In a series of roster moves, the White Sox also recalled relief pitcher Juan Minaya from Charlotte and placed starting pitcher Dylan Covey on the 10-day disabled list with a strained left oblique.
The 23-year-old Danish will start the second game of Friday's doubleheader. In eight starts with the Knights this season, Danish has a 1-3 record with a 3.15 ERA.
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In 10 appearances with the Knights, Minaya has a 1-0 record with a 1.23 ERA.
Covey is 0-4 with an 8.12 ERA in eight starts with the White Sox in 2017. Covey left last Tuesday's game against the Arizona Diamondbacks after just 2.1 innings pitched with oblique soreness.
The White Sox and Tigers get underway from Guaranteed Rate Field at 3:30 p.m. on CSN and streaming live on CSNChicago.com and the NBC Sports App.
CSNChicago.com preps reporter "Edgy" Tim O’Halloran spotlights 100 high school football teams in 100 days. The first 75 team profiles will focus on teams making strides across Chicagoland and elsewhere in the state. Starting Jul. 31, we’ll unveil the @CSNPreps Top 25 Power Rankings, leading up to kickoff on Friday, Aug. 25.
Head coach: Don Gelsomino
Assistant coaches: Matt Walsh (DC/LB), Pat Rossi (OL), Vince Fanelli (DB), Miguel Villegas (RB), Ryan Patrick (DL), Paul Fekring (OL)
How they fared in 2016: 7-3 (5-0 Metro Suburban Red), lost to Rochelle in Class 5A opening-round action.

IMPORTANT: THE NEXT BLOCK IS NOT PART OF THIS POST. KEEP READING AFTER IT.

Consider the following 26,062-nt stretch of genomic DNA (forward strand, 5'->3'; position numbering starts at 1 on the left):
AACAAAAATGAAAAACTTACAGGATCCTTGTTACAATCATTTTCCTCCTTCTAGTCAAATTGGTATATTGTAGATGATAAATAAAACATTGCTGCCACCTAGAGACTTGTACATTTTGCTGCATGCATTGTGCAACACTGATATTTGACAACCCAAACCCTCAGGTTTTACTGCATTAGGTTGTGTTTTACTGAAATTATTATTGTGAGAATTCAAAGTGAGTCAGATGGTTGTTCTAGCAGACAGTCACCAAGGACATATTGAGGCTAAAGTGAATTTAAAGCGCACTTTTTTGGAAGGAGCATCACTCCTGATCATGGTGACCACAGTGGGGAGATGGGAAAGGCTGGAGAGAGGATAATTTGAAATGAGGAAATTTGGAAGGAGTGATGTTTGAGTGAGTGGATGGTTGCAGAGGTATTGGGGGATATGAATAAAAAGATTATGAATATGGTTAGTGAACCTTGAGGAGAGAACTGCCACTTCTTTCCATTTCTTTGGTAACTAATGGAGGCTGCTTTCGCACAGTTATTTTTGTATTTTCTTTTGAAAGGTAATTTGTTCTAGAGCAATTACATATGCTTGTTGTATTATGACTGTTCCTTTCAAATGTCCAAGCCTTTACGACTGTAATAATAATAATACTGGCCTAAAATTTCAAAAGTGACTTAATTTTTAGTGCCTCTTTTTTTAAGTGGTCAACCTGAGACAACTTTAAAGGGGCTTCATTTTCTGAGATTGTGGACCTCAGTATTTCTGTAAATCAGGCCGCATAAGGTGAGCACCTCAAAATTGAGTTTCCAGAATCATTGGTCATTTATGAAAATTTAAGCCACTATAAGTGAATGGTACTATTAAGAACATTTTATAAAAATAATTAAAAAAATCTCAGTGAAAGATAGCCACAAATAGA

[MORE: 92 Days to Kickoff - Plano]
2017 regular season schedule:
Aug. 25 – Noble Pritzker
Sept. 1 – Maine East
Sept. 8 – @ Riverside Brookfield
Sept. 15 - Glenbard South
Sept. 22 - @ Elmwood Park
Sept. 29 – @ Chicago Christian
Oct. 6 - Aurora Central Catholic
Oct. 13 - @ Guerin Prep
Oct. 20 - Walther Christian
Biggest storyline: Can the Rebels win a third straight conference title and return to the playoffs?
Names to watch this season: Senior WR Marco Vitale, Senior OL/DL Jose Bodon
Biggest holes to fill: The Rebels will need to find a new quarterback to lead the passing attack with the graduation of Richie Zacharius.
EDGY's early take: The Rebels bring back a good core of starters from last season, including seven on defense. Look for Ridgewood to again be a factor in the Metro Suburban Conference and beyond this season.